Max Pain Theory - Ultimate Guide to Option Pain | My Espresso

# Option Pain: Here's All You Need to Know

Risk and volatility are the most common facets of the financial system and cannot be avoided. Nevertheless, this doesn’t mean that financial securities are not rewarded. Laying out the money in financial securities like derivatives, stocks, and currencies is one of the most effective tools for investors to earn significant returns.

Published on 17 March 2022

However, whenever you will be reading a finance blog that inspires your financial knowledge, there is always one thing missing - loss potential. Nonetheless, most investors want to make a profit and there is always the possibility of a loss.

Losses are as common as gains for investors who do not fully understand securities investing. It is important for any investor to learn about the loss factors as much as the gains. In the endless list of controversial market theories, the "option pain" theory certainly finds its place. ‘Option Pain’ or ‘Max Pain’ has a lot of fans, and those who despise it are probably pretty much the same in number.

## What is Max Pain in Options?

Max Pain is a financial position determined by the strike price of most options contracts. The maximum pain price is the rate at which the share will cause the greatest financial loss to all option holders that have entered into a contract at that strike rate at expiration.

The position is determined by the price of the stock (the underlying asset), which fixes the strike rate of the options contract as the date of expiration approaches. The maximum pain theory attempts to define how options traders can suffer significant losses if the spot price of the underlying asset matches the strike price of the contract.

## Calculating Max Pain Point

Max Pain or Option Pain is a time-consuming but simple calculation. Typically, this is the sum of the outstanding call amount and the put rupee at each in-the-money strike. The max pain point can be calculated as follows:

• Spot the difference between the price of the underlying asset and the strike price of the contract.
• The difference is multiplied by the open interest at the specified strike price.
• Add the value of call and put options in rupees at the specified strike price.
• Repeat the above-mentioned process for each contract strike.
• After repeating this process for each strike price, the maximum value of the strike price is the max pain point.

## How Can One Trade Using Max Pain Point?

As an option contract approaches expiration, traders sell or buy an underlying asset, like a stock, raising the price to a closing price that is beneficial to them. In addition, they also try to guard their positions on payouts to option holders. For instance, a call option writer might want the stock price to fall, and a put option writer might want the stock price to go up.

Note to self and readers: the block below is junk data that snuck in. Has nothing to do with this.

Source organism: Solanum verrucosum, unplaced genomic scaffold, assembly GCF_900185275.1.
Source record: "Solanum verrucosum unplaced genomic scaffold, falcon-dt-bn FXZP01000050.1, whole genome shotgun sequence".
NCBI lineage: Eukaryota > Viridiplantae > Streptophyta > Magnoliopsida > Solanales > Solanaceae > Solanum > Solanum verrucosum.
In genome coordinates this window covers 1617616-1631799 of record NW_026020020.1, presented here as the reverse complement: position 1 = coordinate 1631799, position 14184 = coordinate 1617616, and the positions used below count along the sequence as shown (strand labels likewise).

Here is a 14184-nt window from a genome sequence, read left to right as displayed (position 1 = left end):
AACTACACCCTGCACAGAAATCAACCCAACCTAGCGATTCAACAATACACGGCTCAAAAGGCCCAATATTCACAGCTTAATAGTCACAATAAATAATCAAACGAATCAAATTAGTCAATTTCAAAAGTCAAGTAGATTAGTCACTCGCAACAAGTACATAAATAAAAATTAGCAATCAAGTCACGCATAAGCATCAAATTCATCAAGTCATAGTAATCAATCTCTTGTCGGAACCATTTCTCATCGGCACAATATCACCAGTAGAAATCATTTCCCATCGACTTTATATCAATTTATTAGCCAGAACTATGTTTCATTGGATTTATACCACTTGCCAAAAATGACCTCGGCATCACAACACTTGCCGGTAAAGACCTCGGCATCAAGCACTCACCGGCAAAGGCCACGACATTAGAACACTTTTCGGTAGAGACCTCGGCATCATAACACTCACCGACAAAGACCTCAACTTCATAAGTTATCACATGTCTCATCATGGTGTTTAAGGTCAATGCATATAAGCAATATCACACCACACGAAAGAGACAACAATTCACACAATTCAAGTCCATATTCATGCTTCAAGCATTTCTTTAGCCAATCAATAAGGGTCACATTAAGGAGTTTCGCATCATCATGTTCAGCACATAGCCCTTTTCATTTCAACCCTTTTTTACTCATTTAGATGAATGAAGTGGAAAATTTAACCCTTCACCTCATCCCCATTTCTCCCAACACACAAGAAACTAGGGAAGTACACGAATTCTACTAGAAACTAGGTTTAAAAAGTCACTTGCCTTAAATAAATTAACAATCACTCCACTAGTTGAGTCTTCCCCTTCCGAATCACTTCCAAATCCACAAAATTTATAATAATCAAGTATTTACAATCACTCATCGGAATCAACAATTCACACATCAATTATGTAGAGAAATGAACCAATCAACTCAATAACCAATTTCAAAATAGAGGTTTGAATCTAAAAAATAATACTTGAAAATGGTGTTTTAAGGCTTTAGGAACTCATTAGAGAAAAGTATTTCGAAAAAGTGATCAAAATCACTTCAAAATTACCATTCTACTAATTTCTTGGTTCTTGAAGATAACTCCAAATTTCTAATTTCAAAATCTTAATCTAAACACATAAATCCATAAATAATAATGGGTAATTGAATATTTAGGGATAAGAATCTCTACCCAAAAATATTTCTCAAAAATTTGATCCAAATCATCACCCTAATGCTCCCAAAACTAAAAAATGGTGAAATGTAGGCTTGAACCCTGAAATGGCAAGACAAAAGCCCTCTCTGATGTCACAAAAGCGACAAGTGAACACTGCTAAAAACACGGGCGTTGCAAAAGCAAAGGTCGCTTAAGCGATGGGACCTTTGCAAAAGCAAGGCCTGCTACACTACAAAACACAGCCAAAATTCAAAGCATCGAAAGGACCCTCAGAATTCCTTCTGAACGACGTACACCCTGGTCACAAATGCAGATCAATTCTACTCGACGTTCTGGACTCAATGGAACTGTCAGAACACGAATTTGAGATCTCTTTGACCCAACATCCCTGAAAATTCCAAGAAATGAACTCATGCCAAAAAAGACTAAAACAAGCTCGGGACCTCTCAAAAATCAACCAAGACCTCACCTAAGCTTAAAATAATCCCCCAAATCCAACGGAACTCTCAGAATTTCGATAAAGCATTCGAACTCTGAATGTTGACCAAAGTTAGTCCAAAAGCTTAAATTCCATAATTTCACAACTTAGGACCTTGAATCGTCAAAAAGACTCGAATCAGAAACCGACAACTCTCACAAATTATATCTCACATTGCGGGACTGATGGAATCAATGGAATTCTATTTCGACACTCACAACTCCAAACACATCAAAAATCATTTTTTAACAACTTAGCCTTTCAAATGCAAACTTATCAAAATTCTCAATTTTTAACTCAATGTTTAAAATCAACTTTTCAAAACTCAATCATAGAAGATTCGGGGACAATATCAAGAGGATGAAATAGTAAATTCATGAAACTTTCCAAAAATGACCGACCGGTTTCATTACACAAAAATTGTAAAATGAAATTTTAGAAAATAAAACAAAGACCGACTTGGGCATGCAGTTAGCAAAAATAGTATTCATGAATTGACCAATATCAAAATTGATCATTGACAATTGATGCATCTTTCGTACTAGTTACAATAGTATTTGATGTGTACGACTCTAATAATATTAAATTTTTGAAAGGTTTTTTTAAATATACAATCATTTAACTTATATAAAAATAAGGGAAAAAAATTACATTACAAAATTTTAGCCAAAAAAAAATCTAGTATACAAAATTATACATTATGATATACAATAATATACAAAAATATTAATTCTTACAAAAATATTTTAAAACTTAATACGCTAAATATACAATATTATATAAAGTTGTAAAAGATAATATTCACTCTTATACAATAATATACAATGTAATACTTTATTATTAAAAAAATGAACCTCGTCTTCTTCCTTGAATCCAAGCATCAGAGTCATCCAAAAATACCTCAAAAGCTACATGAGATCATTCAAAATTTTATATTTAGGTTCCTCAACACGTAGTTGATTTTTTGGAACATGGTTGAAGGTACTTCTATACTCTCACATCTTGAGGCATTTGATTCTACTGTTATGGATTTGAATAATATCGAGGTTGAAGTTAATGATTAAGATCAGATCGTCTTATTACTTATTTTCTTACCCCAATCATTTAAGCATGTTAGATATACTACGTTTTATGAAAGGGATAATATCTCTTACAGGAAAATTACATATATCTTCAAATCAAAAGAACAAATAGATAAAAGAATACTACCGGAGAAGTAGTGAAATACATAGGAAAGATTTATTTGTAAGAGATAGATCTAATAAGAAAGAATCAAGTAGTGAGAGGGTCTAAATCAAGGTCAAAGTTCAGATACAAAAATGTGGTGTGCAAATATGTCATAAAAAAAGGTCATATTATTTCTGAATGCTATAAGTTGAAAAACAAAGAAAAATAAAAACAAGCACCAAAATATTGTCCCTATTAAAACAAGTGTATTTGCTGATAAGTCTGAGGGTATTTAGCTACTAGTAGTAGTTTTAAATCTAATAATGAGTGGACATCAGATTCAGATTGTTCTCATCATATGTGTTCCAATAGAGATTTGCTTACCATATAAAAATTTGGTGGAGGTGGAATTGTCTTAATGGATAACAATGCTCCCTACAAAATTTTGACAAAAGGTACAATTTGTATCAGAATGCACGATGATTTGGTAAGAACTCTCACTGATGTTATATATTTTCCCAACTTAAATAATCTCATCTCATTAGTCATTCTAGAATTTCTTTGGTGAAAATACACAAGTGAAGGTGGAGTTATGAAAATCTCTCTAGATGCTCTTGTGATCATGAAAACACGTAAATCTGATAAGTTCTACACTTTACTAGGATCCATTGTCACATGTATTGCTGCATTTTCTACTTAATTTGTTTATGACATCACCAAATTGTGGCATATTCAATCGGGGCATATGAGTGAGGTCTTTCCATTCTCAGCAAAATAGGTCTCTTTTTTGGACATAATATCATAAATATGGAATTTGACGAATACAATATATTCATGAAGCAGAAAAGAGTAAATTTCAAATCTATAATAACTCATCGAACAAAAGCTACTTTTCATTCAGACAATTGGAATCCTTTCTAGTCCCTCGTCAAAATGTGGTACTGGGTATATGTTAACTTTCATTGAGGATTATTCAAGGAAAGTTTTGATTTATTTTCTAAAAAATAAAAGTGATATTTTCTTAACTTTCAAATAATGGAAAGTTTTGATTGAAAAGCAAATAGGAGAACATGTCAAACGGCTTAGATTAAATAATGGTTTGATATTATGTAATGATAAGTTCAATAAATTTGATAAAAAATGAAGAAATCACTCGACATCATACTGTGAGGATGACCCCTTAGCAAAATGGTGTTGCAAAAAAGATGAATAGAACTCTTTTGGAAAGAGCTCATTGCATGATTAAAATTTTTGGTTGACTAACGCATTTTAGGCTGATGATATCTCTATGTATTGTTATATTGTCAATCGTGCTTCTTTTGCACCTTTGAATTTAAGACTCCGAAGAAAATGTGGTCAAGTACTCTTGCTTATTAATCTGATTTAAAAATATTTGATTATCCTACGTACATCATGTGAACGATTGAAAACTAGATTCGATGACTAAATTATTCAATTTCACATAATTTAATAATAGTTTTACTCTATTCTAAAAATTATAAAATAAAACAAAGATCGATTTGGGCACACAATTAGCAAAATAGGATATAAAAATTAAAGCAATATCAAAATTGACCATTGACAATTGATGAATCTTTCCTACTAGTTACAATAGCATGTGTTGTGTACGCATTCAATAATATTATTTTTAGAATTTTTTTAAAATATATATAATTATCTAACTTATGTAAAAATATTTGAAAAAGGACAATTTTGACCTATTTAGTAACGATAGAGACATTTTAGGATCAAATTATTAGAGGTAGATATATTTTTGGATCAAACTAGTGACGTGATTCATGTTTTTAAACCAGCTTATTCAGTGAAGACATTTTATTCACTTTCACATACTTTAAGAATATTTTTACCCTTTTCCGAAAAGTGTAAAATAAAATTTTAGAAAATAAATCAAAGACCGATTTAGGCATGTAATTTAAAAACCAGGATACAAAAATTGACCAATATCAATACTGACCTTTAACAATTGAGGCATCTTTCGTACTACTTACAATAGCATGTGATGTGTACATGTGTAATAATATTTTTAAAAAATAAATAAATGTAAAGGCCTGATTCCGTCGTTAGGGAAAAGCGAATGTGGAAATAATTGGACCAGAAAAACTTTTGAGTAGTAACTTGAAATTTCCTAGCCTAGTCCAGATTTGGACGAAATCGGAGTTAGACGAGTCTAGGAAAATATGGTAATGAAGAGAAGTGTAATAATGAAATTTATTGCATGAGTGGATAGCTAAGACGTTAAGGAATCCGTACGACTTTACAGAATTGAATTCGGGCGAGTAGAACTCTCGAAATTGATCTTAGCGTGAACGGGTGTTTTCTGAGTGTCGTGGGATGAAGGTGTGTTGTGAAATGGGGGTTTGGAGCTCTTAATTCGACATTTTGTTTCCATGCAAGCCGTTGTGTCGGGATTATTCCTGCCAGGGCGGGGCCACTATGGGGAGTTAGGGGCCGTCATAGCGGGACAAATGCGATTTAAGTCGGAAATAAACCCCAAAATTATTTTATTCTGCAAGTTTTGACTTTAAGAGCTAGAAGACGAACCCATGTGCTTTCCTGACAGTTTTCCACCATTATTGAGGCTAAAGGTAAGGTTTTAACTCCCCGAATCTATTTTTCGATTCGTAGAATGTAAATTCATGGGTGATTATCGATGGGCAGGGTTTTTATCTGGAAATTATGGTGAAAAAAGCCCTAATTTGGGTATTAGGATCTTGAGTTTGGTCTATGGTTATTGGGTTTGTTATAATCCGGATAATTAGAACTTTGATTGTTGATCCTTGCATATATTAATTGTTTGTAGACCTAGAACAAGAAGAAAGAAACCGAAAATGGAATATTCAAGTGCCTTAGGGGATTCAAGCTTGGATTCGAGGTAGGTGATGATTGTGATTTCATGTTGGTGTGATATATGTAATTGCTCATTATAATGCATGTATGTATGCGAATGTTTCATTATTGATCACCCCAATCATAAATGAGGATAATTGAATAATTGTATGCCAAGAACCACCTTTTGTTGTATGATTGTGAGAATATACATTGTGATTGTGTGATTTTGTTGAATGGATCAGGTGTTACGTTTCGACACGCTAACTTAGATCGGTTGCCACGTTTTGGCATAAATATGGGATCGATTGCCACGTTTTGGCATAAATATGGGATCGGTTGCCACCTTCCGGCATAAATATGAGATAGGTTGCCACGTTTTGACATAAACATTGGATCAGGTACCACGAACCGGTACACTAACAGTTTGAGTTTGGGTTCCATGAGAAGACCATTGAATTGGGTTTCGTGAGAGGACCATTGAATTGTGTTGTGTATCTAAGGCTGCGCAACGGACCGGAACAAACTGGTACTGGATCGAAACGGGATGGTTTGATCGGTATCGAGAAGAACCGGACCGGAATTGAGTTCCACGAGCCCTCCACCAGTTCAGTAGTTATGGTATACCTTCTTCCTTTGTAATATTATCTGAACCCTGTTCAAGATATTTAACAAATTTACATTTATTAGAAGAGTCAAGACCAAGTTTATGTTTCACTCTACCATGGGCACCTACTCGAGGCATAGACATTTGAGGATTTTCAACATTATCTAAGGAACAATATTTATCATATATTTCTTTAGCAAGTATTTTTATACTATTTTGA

Also Read: What is Call Writing?

According to the max pain theory, the expiration price always moves to the price at which the investor loses the most. Bearing this into account, a trader can sell or buy a contract for a profit if the maximum pain point is significantly above or below the latest market price of the stock.

For instance, if the spot price of Bank Nifty is ₹25,800, the spot price of the contract is ₹25,600 and the maximum issue is ₹25,000, the trader may consider selling Bank Nifty options accordingly.

Additionally, traders can use the max pain point to fence losses on option positions or profit before taking huge losses. For instance, if you have a Bank Nifty call option with a strike rate of ₹26,700, the latest spot price of ₹27,000, and a maximum pain point of ₹26,500, it is good to sell the contract rather than wait for it to expire. Since you get an intrinsic value of ₹300, it makes sense to make a profit and get some value.

## The Key Takeaway

In 2004, Max Pain Theory was introduced and is a relatively new theory to test in all respects. Even after many investors have used this concept, there’s no specific literature on this concept to fully understand how to use the maximum pain point for a successful return. In general, the maximum pain theory works on the belief that 90% of option contracts expire meaninglessly, and that there must be a single point in time at which option buyers suffer the most and option sellers least suffer.

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